Opened in the early 2000s in both Paris and Tokyo, L’Atelier de Joël Robuchon was a breakthrough in French gastronomy — an affordable (at least in terms of Michelin Guide standards) experience in which your meal was served at the counter in full view of the kitchen. Inspired by Japanese and Spanish tapas restaurants, Atelier (French for “workshop” or “studio”) gave chefs and restaurateurs around the world the freedom to rethink the standards of haute cuisine, including Meyer, the man who helped create such celebrated Manhattan restaurants as Gramercy Tavern, Eleven Madison Park and the Modern inside the Museum of Modern Art.
“He understood that what you get on a plate matters more to people than how luxurious the accommodations were,” Meyer said in a telephone interview Monday morning.
Meyer said that Atelier made such an impression on him that he incorporated its influences into the Bar Room, the refined-but-casual concept he opened at MoMA in 2005, less than two years after Robuchon debuted his own bar-style restaurant in France and Japan. Like Atelier, the Bar Room at MoMA doesn’t require a reservation, or a small bank loan, to dine there.
“It took a lot of courage to break tradition from what was expected in France,” Meyer said.
Perhaps not widely known, Robuchon created Atelier after he had retired from the kitchen, around his 50th birthday, to focus on a television project that would pass along his vast knowledge of French cuisine. But the bricklayer’s son found that he could not rest on his laurels, which included Jamin, located in Paris’s 16th arrondissement. Robuchon earned his third Michelin star in 1984 after Jamin had been open only three years, often cited as the quickest any chef ever netted three of those coveted stars. Robuchon later moved Jamin and renamed the place after himself. In 1994, Patricia Wells, then restaurant critic with the International Herald Tribune, called it the best restaurant in the world.
But in 1996, Robuchon shocked the culinary establishment by shutting down his three-star restaurant. He was exhausted. “The first time I saw snow was when I was 50,” the chef told the Telegraph in 2013, “because I’d never had the time before.”
In the same interview, Robuchon talked about his reemergence in the restaurant industry with Atelier. In all his travels, Robuchon had watched as diners gravitated toward more casual dining, a trend that had apparently escaped the notice of Michelin inspectors. Michelin was “just out of touch,” he told the Telegraph. “Everything needed to be more relaxed, to match the spirit of the time.”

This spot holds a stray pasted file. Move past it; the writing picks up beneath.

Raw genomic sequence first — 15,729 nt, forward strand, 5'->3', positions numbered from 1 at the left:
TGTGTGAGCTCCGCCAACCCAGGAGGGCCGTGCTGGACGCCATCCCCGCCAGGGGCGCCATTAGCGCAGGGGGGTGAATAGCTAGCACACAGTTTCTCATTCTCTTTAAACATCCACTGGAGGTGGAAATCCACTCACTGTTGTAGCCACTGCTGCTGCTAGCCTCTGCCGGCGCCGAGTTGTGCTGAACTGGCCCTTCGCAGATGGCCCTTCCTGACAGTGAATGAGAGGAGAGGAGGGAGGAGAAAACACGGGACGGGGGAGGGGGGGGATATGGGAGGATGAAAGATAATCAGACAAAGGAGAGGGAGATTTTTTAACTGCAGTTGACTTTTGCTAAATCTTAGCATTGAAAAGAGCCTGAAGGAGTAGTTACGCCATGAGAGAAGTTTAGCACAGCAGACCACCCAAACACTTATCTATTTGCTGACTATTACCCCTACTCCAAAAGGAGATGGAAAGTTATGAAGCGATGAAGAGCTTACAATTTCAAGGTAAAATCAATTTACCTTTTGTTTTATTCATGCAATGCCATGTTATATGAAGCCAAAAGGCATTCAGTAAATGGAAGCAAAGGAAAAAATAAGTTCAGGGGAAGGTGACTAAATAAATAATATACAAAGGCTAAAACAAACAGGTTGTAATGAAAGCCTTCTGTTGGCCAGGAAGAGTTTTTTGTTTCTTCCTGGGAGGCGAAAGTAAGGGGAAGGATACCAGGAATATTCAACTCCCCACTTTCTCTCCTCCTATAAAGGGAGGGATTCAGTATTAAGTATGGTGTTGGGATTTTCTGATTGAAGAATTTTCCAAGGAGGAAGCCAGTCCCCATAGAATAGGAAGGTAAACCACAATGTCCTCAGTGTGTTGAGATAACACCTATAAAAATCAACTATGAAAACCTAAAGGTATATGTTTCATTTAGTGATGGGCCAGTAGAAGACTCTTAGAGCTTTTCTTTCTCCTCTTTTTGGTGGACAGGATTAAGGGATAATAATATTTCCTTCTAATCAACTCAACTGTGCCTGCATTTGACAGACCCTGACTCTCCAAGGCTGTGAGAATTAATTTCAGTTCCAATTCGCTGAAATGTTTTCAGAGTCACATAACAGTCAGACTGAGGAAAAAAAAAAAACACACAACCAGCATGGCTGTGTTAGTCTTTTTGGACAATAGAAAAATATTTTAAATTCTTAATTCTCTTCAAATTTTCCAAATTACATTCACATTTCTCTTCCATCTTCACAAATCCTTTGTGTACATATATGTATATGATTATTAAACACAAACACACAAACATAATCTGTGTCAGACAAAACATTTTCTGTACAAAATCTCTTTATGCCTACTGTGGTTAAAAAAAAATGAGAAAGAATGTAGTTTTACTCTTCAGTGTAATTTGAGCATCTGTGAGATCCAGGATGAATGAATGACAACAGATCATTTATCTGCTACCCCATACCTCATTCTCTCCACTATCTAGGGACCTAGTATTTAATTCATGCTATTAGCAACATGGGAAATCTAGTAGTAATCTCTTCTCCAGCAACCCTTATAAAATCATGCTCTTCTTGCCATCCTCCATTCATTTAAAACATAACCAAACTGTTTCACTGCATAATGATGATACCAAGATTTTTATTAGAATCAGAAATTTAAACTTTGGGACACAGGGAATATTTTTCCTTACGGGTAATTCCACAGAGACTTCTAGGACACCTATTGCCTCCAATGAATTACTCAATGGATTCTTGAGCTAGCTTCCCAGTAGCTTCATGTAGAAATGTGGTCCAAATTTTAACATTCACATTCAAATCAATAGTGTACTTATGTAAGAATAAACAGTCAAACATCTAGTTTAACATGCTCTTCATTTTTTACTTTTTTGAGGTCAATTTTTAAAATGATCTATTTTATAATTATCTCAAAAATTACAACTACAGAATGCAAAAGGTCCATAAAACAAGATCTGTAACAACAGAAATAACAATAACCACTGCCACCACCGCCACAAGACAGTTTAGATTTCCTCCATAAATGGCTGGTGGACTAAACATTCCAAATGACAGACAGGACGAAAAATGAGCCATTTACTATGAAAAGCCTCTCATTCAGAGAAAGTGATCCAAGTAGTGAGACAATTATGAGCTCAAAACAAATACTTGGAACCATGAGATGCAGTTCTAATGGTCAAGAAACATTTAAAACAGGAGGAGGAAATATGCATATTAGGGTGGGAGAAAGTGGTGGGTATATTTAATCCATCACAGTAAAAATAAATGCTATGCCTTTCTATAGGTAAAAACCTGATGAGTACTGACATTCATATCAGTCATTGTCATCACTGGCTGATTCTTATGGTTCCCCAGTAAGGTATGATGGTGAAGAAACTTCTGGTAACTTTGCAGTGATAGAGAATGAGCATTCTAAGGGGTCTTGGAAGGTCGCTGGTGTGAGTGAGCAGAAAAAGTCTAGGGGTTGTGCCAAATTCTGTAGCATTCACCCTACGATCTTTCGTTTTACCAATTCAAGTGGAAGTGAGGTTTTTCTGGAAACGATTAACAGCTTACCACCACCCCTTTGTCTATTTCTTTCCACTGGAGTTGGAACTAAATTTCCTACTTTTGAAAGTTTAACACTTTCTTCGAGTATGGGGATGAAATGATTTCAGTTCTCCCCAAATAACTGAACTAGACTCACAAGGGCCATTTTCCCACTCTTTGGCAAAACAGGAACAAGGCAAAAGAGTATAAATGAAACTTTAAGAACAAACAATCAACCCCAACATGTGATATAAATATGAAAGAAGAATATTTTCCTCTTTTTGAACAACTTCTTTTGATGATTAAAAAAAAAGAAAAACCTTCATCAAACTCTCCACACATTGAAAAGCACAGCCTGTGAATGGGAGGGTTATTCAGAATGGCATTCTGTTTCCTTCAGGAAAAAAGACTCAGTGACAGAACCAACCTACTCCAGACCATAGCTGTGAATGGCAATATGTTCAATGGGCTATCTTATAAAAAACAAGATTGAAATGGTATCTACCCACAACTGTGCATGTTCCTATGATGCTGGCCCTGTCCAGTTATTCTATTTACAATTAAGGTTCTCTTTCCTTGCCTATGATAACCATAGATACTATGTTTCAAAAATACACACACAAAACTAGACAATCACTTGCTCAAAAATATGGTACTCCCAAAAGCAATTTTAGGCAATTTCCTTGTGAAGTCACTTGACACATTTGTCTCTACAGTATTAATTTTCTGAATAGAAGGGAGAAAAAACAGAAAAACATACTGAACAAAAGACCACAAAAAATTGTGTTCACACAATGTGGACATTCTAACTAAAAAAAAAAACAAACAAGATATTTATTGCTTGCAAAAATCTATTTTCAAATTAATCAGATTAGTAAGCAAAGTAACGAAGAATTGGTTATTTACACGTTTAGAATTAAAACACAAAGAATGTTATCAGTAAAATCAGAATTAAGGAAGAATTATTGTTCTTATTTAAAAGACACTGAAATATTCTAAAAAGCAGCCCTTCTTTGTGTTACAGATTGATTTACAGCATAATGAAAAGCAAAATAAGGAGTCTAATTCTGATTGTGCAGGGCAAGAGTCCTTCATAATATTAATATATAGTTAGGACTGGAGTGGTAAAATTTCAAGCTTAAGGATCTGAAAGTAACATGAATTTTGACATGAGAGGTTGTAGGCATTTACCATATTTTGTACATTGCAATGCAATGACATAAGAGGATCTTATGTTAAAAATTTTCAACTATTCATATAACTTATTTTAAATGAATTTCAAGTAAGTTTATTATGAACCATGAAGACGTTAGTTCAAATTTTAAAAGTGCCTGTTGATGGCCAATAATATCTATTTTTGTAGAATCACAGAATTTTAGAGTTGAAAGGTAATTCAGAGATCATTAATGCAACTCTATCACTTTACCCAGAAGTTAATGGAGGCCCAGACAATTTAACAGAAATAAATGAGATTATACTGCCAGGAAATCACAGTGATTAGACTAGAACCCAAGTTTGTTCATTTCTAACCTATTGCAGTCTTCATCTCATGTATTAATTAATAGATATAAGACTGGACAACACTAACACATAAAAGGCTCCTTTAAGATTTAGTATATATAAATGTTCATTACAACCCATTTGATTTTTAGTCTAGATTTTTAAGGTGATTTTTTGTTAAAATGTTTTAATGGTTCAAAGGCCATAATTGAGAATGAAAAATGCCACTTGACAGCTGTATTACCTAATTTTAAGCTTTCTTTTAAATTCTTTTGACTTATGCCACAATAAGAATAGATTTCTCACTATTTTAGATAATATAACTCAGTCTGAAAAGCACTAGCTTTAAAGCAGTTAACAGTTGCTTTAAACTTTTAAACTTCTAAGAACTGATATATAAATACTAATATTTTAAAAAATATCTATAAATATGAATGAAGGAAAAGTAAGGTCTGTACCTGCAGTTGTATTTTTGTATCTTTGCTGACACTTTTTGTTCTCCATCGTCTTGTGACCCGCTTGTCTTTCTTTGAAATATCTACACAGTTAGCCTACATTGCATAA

“He showed people like me that you can have a high-end restaurant and also cook for the masses!” texted José Andrés, the Washington chef, restaurateur, disaster relief worker and humanitarian.
Like so many chefs and diners, Andrés loved Robuchon’s puree de pommes de terre, or his dish of pureed potatoes, which the Frenchman debuted in the early 1980s at Jamin. The butter-heavy preparation would become Robuchon’s signature dish, one demanded at his many restaurants around the world. Robuchon, Andrés noted, made a “dish of the dirt into something sublime, as only he could do.”
“He brought cuisine into the modern world,” texted Edward Lee, the author and chef who operates restaurants in Louisville and the District. “Whether we know it or not, all of fine dining is influenced by him. We are all cooking some variation of Joël Robuchon’s cuisine.”
Andrés remembered Robuchon as a celebrity chef who was not caught up in his own fame and influence. Years ago at an event in Beverly Hills, Calif., Andrés recalled that Robuchon was struggling to plate a dish of his pommes de terre. Andrés’s 11-year-old daughter, Inés, grabbed the legendary chef’s jacket and said, “Don’t worry, chef. All will be good. I will help you!”
“He gave her a kiss and told her, ‘You will help me alone!’ ” Andrés recalled. “I never saw a person more caring! My daughter loves food and cooking, and I know that this moment I’m describing had an impact on her that still endures in her DNA!”